Ursus Arctos Middendorffii
Canoe Bay, Alaska Peninsula
Hall of North American Mammals
The brown bear diorama is an American Museum of Natural History icon, an artwork of heroic proportions. It stands at the far end of the Hall of North American Mammals, visible from the first-floor Central Park West entrance to the museum, where it makes a dramatic and indelible impression.
The monumental taxidermy in this diorama is the work of Robert Rockwell. Rockwell came to the museum in 1925, after establishing himself as a professional taxidermist at the Smithsonian Institution and the Brooklyn Museum. By the time he retired in 1942, Rockwell had provided more than one hundred taxidermy mounts for the dioramas in the museum. The two Alaska brown bears in this diorama are his signature works.
These are huge animals. As the largest living terrestrial carnivores on earth, they can reach a maximum weight of sixteen hundred pounds.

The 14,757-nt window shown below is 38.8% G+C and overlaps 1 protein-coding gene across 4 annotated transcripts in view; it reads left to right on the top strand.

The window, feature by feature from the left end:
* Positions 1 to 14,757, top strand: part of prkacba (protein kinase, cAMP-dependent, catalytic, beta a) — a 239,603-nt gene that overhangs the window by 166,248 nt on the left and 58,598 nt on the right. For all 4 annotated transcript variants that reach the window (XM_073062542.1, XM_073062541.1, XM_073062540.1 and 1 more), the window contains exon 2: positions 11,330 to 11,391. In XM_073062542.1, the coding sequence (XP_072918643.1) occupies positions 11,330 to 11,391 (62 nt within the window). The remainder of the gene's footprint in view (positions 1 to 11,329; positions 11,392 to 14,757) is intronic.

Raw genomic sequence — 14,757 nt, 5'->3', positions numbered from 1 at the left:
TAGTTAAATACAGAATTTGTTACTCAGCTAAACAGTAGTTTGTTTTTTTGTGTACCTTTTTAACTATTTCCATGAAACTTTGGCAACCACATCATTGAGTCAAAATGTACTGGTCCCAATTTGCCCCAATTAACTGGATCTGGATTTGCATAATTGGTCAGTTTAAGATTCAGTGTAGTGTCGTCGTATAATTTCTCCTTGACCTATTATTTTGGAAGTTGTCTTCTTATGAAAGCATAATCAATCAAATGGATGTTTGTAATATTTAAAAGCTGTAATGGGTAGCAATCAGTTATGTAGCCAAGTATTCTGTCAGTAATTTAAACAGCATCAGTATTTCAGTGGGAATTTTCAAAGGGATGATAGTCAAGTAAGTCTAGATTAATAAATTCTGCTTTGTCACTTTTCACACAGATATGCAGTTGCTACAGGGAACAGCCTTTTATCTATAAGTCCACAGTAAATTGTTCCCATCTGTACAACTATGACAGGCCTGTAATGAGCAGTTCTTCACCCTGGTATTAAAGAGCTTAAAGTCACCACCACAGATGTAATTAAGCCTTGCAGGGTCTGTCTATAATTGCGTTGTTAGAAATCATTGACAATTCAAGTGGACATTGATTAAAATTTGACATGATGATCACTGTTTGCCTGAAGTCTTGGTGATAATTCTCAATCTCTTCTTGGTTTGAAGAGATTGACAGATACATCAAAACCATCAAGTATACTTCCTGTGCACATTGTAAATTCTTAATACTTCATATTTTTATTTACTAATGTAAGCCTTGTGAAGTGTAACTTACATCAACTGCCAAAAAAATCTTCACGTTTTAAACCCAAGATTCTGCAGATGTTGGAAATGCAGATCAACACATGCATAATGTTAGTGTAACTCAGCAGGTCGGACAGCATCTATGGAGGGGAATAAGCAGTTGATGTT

The standing bear in the diorama is more than eight feet tall. For its fabrication, Rockwell first sculpted a life-size clay replica of the animal, complete in every anatomical detail, which he encased in plaster. Once the plaster had dried to create a hard shell, Rockwell removed the shell from the clay model and used the hollow interior to cast a papier-maché replica of the standing bear sculpture.
The tanned skin of the hear was then applied or mounted on the maché mannequin with a thick paste and the skin seams sewn in place, effectively covering the model of the bear with a fur coat. Glass eyes, of exactly the right size and color, and a dab of varnish on the bear’s nose completed the illusion.
One of Gardner Stout’s favorite memories of his tenure as museum president was of the time he was walking through the museum and encountered a child standing mesmerized before the brown bear diorama, her nose pressed to the glass. As he stepped toward her to observe, she turned from the huge and imposing animals looming over her and exclaimed, “It’s magic!”